Pressures of Teaching: Decreasing Our Effectiveness?

It’s football season! A few weeks ago, I heard someone talking about a kicker who missed an easy field goal and lost the game. You’ve seen this type of situation before, right? The game is nearly over, the team is in position to score, the expert kicker confidently walks onto the field, the fans think it’s a sure thing, and…he misses. The fans groan and everyone shakes their head. How could this happen?

Put simply, stress affects human responses. And chronic stress impairs memory and decision-making. I started thinking about the pressure on teachers today and wondered: Could stress and pressure be causing teachers to “miss a few field goals” out there?

Teaching is like living in a pressure cooker. There is so much going on in our schools—and so much pressure to perform. Assessment is on the rise and the stakes are higher than ever! On top of that, the rise in afterschool tutoring programs (often funded by grants) keeps teachers busy long after the normal workday. Schools have less support staff like campus police officers and school counselors. Administrators have less time for teachers because they are over-burdened with growing responsibilities for teacher evaluation, stretching meager budgets to meet the school’s needs, and filling roles like “officer” and “counselor” when students need this type of support. As the pressure builds up, there aren’t many supports in place to help teachers release that steam.

Given this pressure, teachers are stressed out at work. This stress seeps into their home life because most teachers would say that working from home (or working late at school after students go home) is unavoidable. It seems increasingly common for Americans to work at home outside the “traditional” workday, but I think this is especially troubling to teachers. I’ve noticed that many teachers have strong values for childrearing and family life that influence their desire to teach as a profession. Work/life balance is a common topic of concern in my teacher circles. Perhaps the requirement for teachers to work at home directly conflicts with their need to spend time with children and family—which leads to discontentment with the profession as a whole.

On top of the pressure at work, teachers seem to be held to higher standards than any other profession out there! If you’re a teacher, you’re expected to act like a teacher 24/7. Recently, a friend told me that an administrator asked her to remove a Facebook post that said, “Thank goodness it’s Friday” because the administrator said it might seem like she doesn’t like her job or students. Now I don’t know about you, but I’m pretty happy when the weekends roll around. It’s not because I don’t love my job or love my students—it’s because I teach my HEART out every week, and I need some time to recharge (and write my lesson plans for next week!!!)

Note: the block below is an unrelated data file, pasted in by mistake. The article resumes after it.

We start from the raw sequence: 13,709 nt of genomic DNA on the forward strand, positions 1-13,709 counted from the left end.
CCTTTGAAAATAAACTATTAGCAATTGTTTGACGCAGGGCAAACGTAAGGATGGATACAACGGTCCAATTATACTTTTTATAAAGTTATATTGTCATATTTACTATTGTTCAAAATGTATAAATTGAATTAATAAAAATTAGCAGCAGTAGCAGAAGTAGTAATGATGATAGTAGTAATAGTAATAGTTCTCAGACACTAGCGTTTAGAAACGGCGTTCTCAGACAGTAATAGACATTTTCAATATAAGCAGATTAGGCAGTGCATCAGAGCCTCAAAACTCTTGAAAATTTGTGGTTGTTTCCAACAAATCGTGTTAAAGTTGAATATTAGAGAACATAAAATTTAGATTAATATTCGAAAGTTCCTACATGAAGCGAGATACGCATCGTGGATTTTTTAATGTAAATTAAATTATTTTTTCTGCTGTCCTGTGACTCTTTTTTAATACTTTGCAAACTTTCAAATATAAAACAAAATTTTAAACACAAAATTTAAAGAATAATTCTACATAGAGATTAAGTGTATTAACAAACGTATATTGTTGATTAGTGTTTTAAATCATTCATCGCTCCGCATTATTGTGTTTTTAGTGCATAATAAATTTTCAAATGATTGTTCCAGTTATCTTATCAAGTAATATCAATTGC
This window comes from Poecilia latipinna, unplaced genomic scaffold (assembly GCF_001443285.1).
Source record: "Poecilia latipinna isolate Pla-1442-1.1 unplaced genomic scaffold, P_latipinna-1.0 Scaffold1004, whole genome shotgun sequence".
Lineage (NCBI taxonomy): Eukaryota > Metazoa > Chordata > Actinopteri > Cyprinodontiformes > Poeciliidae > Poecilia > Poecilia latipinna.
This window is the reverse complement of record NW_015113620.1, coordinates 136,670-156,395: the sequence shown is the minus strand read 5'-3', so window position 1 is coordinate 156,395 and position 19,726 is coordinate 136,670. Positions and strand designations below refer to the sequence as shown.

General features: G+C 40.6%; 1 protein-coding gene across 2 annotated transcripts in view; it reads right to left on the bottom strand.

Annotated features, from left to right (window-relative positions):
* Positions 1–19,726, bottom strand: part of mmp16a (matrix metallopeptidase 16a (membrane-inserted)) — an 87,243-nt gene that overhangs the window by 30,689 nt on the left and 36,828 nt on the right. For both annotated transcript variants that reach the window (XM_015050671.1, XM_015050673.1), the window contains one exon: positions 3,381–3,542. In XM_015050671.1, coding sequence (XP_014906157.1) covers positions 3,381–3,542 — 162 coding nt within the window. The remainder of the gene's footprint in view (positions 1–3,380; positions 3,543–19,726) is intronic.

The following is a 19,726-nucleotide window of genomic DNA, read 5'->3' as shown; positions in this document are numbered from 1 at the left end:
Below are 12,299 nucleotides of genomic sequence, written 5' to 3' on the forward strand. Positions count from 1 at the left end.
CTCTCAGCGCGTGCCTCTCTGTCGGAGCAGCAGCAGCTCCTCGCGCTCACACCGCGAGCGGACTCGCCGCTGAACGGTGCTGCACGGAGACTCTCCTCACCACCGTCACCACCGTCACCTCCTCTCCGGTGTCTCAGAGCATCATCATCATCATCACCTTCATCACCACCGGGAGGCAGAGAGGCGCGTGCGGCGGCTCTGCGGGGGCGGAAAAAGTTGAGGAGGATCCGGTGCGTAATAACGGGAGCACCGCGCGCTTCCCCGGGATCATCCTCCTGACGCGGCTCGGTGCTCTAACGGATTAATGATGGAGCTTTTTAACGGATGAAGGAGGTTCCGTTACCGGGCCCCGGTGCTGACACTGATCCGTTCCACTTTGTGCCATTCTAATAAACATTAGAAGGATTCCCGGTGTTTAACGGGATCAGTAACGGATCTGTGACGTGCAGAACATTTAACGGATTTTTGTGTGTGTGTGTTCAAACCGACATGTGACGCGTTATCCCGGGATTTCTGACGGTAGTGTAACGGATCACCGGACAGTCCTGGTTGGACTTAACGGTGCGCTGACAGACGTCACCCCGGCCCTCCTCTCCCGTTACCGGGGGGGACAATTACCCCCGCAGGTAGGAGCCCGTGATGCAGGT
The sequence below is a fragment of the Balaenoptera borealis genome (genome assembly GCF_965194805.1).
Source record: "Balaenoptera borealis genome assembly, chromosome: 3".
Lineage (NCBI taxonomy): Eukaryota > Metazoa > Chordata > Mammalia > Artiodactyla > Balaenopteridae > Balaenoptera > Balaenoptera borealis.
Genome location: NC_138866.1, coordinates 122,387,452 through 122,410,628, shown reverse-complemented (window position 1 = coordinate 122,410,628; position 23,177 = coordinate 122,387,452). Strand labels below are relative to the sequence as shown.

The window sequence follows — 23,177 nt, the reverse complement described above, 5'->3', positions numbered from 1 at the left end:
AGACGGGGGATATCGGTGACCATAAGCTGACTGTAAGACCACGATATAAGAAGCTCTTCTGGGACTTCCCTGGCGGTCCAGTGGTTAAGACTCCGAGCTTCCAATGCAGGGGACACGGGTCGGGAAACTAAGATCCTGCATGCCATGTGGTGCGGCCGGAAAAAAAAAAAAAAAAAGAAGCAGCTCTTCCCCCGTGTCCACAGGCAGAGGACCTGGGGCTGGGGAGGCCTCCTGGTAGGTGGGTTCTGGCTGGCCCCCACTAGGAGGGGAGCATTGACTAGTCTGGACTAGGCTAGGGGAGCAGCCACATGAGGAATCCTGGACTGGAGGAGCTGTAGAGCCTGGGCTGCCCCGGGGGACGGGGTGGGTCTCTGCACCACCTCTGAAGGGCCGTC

When it comes to working conditions in this profession, I think that we need to start considering how stress could be affecting the effectiveness of teachers in classrooms and retention of professionals in the field. I’m fortunate to work at a Leader in Me school where “Sharpening the Saw” is valued and celebrated. I think we must encourage self-renewal on our campuses and professional circles to break through the stress, preserve our health, make effective educational decisions, and send those important field goals sailing safely between those glorious yellow posts when the pressure is on.

What pressures weigh you down in your professional life?

What solutions could release some pressure to maximize your talents in the classroom?

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Jess Ledbetter

Dr. Jess Ledbetter teaches preschool students with developmental delays in a Title I school in Glendale, Arizona. She is a National Board Certified Teacher (ENS-ECYA), an Arizona Hope Street Group Teacher Fellow Alumni, and a Candidate Support Provider for teachers seeking their National Board Certification. She earned her doctorate in Educational Leadership and Innovation at ASU in 2016. Her mixed methods research used a Communities of Practice model as a strategy for early career special education teachers to collaborate with peers to increase their team leadership skills working with paraeducators in their individual classrooms.

Dr. Ledbetter is guided by the belief that all teachers are leaders in their classrooms and possess the skills to be leaders within their schools, districts, communities, and greater context. She hopes you will contribute to the dialogue by leaving comments about your own experiences, opinions, and insights so that real-life stories from our schools can inform the policies that affect students, teachers, and their communities.

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